- 2Copy Description from Cause of Death Event to Death Event Description
- 2.1List of Death events with corresponding Cause of Death events
- 2.1.1Explicit JOIN
- 2.1.2Implicit JOIN using WHERE
- 2.1.3Inspect the results
- 2.1.4COUNTing, GROUPing and green light
- 2.2Construct for new Death Description
- 2.2.1Eliminate empty Cause Descriptions
- 2.2.2Cause of Death event Description for any given Death event
- 2.2.3Test new Death event Description
- 2.3UPDATE EventTable with new Death event Descriptions
- 3Merging Events
- 3.1What do we need to do with the data from the secondary event?
- 4Discussions & comments from Wikispaces site
- 4.1Does not work anymore
- 4.2Reassigning Master Place to place details
- What I would like to do now is clean some data where indi’s have a death event and the gedcom contributor has used a custom “Cause of Death” event so in other words “Details” from “EventType 1021″ into “EventType 2″ where OwnerID is the same.
- The other thing I could achieve myself at present would be to change all EventType 1021 to EventType 2 but then I would have duplicate events to deal with and that is another query I would find most useful in the future.
Let’s see what we might do.
The Descriptions are contained in the Details column of EventTable, a TEXT type. We know the EventTable.EventType is 2 and 1021, respectively, for Death and Cause of Death (the second a custom FactType whose ID number may vary with subsequent or other imports. The only Death events we wish to modify are those for which there is a corresponding Casue of Death event, i.e., for a common person, designated by the common OwnerID. Because both Death and Cause of Death are solely individual FactTypes, not Family or other, we can safely ignore OwnerType. It’s possible there might be more than one Death event and/or Cause of Death event for a person but we will assume that is not the case. Let’s see how many pairs of the two events we have. Here is where the JOIN command is necessary.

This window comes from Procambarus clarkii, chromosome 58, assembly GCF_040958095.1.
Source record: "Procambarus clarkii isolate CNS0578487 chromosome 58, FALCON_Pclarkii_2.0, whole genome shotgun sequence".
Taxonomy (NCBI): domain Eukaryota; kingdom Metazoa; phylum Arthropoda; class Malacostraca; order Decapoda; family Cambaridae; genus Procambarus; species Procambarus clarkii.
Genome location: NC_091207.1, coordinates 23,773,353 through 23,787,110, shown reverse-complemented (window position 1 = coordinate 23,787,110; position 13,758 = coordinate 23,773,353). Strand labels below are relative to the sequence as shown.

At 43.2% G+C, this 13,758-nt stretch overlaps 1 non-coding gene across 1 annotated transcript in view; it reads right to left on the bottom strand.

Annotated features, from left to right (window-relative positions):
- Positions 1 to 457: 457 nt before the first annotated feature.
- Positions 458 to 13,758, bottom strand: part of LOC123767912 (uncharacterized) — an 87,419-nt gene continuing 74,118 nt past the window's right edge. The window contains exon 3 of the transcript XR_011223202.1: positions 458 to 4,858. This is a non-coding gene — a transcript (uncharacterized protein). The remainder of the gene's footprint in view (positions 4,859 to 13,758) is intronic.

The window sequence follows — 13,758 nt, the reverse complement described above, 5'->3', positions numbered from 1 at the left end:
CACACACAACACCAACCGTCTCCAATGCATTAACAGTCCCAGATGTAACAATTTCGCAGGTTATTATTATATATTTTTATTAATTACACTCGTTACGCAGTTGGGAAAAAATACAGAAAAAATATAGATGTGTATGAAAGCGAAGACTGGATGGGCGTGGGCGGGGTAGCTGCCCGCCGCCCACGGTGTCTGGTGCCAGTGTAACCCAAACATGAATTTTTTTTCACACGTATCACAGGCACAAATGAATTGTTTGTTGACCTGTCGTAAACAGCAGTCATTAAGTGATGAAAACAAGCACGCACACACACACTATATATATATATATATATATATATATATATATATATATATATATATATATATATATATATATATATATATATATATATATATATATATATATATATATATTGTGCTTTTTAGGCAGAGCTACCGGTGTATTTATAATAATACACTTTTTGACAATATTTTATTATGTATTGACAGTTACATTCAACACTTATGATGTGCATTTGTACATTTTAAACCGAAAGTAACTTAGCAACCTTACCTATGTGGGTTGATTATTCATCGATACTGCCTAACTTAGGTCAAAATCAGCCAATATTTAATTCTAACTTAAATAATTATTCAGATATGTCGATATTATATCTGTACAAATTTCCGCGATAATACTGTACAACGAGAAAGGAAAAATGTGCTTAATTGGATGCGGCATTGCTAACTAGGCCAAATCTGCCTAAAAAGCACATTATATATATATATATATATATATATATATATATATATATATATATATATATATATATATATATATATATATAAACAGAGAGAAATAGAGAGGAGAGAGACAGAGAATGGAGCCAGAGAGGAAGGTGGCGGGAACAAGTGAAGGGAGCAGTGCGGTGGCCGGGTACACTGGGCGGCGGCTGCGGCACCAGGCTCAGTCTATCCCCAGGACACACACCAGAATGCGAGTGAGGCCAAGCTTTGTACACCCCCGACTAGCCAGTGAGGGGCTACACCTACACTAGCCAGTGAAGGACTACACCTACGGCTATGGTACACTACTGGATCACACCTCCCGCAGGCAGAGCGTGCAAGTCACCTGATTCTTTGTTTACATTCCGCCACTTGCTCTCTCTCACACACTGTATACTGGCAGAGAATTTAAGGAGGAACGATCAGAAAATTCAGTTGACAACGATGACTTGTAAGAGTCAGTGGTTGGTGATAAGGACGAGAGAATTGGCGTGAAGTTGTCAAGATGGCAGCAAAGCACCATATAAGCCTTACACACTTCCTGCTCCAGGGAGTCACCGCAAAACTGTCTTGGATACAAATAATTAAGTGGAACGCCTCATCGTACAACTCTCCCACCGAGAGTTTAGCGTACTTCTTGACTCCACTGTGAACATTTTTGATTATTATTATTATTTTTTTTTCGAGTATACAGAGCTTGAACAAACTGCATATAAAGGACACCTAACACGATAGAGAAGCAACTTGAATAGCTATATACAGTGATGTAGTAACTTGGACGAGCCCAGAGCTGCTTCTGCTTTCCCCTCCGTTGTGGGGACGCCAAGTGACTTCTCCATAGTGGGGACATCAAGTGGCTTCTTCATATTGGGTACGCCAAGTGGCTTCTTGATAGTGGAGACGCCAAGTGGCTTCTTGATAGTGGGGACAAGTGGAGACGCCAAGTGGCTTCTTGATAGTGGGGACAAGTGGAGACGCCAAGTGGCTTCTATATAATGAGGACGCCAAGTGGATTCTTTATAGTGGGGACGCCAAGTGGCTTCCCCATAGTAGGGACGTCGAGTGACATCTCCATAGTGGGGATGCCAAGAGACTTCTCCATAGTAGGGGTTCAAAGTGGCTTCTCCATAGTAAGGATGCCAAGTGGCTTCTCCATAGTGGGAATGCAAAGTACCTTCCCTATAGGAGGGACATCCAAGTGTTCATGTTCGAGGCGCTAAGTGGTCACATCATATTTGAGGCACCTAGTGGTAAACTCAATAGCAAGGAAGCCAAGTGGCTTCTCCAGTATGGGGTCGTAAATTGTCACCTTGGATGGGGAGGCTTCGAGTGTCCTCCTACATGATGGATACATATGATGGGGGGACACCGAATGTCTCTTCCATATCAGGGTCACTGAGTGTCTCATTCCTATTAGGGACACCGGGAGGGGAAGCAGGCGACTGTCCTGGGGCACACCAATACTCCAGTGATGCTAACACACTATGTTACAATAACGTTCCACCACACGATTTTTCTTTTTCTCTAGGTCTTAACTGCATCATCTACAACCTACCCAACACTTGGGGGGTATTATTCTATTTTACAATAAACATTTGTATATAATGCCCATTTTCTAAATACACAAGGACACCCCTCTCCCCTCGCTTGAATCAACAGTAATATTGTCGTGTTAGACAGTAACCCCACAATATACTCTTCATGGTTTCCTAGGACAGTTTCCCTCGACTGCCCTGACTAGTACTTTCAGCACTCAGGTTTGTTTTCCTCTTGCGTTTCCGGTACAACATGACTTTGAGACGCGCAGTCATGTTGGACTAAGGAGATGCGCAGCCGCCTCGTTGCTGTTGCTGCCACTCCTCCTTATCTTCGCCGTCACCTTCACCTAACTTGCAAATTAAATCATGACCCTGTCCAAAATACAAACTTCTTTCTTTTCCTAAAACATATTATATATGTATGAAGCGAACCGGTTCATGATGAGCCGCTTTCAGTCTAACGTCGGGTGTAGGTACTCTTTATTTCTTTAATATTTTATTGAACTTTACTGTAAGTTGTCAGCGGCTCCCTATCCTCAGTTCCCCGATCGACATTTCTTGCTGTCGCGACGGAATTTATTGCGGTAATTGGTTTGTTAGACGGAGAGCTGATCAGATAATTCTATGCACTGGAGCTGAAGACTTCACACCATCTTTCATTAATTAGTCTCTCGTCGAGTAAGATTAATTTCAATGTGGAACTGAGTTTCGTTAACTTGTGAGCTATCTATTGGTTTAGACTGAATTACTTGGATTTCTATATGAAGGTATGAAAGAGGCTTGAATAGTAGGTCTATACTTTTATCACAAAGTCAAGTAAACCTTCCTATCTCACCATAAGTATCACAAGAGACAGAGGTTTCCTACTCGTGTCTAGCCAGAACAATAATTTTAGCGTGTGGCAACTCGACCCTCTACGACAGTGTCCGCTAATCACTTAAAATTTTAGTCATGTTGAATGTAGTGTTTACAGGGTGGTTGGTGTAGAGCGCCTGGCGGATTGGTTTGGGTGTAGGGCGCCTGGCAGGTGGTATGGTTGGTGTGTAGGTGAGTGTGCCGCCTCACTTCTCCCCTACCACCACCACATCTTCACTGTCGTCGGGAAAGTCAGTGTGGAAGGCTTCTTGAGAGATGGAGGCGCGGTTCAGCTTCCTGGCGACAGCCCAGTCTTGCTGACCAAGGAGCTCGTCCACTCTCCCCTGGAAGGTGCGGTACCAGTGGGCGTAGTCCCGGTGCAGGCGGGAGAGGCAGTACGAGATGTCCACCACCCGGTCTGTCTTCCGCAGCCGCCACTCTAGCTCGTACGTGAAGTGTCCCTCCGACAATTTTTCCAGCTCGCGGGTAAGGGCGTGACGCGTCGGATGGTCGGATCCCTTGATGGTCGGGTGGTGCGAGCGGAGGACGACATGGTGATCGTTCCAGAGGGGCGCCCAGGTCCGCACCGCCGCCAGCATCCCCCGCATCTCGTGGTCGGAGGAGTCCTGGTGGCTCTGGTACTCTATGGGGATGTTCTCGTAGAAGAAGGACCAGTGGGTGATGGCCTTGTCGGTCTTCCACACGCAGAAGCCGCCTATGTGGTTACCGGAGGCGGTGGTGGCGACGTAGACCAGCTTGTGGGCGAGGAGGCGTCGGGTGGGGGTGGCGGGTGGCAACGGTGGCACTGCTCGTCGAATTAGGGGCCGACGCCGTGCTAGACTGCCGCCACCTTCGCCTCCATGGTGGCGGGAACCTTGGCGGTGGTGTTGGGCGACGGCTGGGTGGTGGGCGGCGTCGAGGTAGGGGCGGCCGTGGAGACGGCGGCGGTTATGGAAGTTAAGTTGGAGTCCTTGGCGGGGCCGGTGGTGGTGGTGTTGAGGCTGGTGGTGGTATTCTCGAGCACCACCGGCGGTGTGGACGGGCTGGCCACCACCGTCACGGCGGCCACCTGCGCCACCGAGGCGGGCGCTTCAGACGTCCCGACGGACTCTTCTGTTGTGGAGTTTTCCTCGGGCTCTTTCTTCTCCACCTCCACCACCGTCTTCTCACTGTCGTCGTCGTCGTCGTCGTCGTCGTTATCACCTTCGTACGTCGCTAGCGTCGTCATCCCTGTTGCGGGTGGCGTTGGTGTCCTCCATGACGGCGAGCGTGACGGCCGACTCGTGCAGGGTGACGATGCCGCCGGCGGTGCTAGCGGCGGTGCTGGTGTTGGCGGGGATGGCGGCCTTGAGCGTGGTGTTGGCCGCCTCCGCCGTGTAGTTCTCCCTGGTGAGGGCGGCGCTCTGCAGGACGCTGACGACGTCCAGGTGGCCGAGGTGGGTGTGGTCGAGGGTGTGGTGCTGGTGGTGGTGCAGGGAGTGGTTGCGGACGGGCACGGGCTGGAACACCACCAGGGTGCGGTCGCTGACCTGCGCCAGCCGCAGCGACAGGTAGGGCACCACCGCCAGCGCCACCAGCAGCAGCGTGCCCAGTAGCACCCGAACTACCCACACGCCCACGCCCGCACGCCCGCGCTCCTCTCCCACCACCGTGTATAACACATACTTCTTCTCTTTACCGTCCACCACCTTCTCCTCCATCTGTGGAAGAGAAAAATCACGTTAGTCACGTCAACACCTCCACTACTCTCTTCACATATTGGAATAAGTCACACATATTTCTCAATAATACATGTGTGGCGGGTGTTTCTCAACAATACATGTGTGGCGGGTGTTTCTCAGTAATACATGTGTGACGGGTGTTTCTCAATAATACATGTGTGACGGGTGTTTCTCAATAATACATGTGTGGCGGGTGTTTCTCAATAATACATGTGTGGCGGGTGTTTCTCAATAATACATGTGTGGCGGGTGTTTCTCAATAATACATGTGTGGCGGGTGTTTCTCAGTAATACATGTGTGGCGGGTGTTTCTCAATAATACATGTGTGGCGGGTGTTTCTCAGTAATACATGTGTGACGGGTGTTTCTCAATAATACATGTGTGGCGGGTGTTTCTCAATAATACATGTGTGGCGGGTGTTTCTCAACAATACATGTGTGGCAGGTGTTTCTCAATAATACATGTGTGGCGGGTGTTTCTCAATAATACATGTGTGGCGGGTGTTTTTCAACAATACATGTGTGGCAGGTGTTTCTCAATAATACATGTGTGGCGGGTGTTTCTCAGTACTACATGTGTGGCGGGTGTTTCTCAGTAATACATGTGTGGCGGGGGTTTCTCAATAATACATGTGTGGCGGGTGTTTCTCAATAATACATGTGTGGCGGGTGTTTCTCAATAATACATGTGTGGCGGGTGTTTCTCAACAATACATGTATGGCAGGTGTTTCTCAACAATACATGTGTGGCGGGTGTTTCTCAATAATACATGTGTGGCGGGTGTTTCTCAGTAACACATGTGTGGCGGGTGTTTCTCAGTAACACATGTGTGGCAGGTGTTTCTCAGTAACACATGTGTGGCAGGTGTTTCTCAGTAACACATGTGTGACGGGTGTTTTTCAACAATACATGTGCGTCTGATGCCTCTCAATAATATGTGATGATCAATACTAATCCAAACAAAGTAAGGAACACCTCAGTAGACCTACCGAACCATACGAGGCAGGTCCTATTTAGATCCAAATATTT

-- List of Death events with corresponding Cause of Death events SELECT Death.OwnerID AS [RIN Death] ,Cause.OwnerID AS [RIN Cause] ,Death.DATE AS [DATE Death] ,Cause.DATE AS [DATE Cause] ,Death.Details AS [Details Death] ,Cause.Details AS [Details Cause] FROM EventTable AS Death INNER JOIN EventTable AS Cause USING (OwnerID) WHERE Death.EventType = 2 AND Cause.EventType = 1021 ;
EventTable is given two aliases so that it can be JOINed to itself, each alias acting as an independent table with the exact same contents. The INNER JOIN of the two tables constrains the result set to only those records from the first table for which the criteria match with the second table. A LEFT JOIN would include all records from the first table.